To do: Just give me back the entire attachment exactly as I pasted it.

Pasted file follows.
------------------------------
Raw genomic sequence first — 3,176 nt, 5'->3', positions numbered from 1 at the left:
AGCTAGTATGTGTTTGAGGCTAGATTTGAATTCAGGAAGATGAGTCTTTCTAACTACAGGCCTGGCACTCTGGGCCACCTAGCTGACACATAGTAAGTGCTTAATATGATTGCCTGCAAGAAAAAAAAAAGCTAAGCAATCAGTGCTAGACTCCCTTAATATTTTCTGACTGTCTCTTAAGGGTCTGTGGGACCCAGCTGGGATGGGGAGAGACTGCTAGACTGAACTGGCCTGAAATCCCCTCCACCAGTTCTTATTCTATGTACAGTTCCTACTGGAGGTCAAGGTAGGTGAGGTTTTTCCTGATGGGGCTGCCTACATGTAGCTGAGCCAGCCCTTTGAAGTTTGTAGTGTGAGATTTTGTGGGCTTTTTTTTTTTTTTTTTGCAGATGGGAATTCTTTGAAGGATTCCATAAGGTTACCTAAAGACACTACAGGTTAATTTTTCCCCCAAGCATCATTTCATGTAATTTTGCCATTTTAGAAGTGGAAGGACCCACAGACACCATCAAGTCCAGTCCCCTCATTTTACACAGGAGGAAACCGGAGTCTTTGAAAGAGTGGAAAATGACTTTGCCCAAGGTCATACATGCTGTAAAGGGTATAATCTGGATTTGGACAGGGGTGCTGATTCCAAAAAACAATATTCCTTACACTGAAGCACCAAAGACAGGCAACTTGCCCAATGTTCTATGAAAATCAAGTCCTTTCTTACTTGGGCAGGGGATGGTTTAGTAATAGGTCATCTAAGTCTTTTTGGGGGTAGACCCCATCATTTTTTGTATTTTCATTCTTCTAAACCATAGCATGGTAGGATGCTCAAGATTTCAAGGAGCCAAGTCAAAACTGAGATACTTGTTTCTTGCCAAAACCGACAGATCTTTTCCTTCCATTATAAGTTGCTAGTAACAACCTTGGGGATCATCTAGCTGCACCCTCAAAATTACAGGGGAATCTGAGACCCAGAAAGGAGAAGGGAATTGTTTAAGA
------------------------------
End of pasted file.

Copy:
Raw genomic sequence first — 3,176 nt, 5'->3', positions numbered from 1 at the left:
AGCTAGTATGTGTTTGAGGCTAGATTTGAATTCAGGAAGATGAGTCTTTCTAACTACAGGCCTGGCACTCTGGGCCACCTAGCTGACACATAGTAAGTGCTTAATATGATTGCCTGCAAGAAAAAAAAAAGCTAAGCAATCAGTGCTAGACTCCCTTAATATTTTCTGACTGTCTCTTAAGGGTCTGTGGGACCCAGCTGGGATGGGGAGAGACTGCTAGACTGAACTGGCCTGAAATCCCCTCCACCAGTTCTTATTCTATGTACAGTTCCTACTGGAGGTCAAGGTAGGTGAGGTTTTTCCTGATGGGGCTGCCTACATGTAGCTGAGCCAGCCCTTTGAAGTTTGTAGTGTGAGATTTTGTGGGCTTTTTTTTTTTTTTTTTGCAGATGGGAATTCTTTGAAGGATTCCATAAGGTTACCTAAAGACACTACAGGTTAATTTTTCCCCCAAGCATCATTTCATGTAATTTTGCCATTTTAGAAGTGGAAGGACCCACAGACACCATCAAGTCCAGTCCCCTCATTTTACACAGGAGGAAACCGGAGTCTTTGAAAGAGTGGAAAATGACTTTGCCCAAGGTCATACATGCTGTAAAGGGTATAATCTGGATTTGGACAGGGGTGCTGATTCCAAAAAACAATATTCCTTACACTGAAGCACCAAAGACAGGCAACTTGCCCAATGTTCTATGAAAATCAAGTCCTTTCTTACTTGGGCAGGGGATGGTTTAGTAATAGGTCATCTAAGTCTTTTTGGGGGTAGACCCCATCATTTTTTGTATTTTCATTCTTCTAAACCATAGCATGGTAGGATGCTCAAGATTTCAAGGAGCCAAGTCAAAACTGAGATACTTGTTTCTTGCCAAAACCGACAGATCTTTTCCTTCCATTATAAGTTGCTAGTAACAACCTTGGGGATCATCTAGCTGCACCCTCAAAATTACAGGGGAATCTGAGACCCAGAAAGGAGAAGGGAATTGTTTAAGA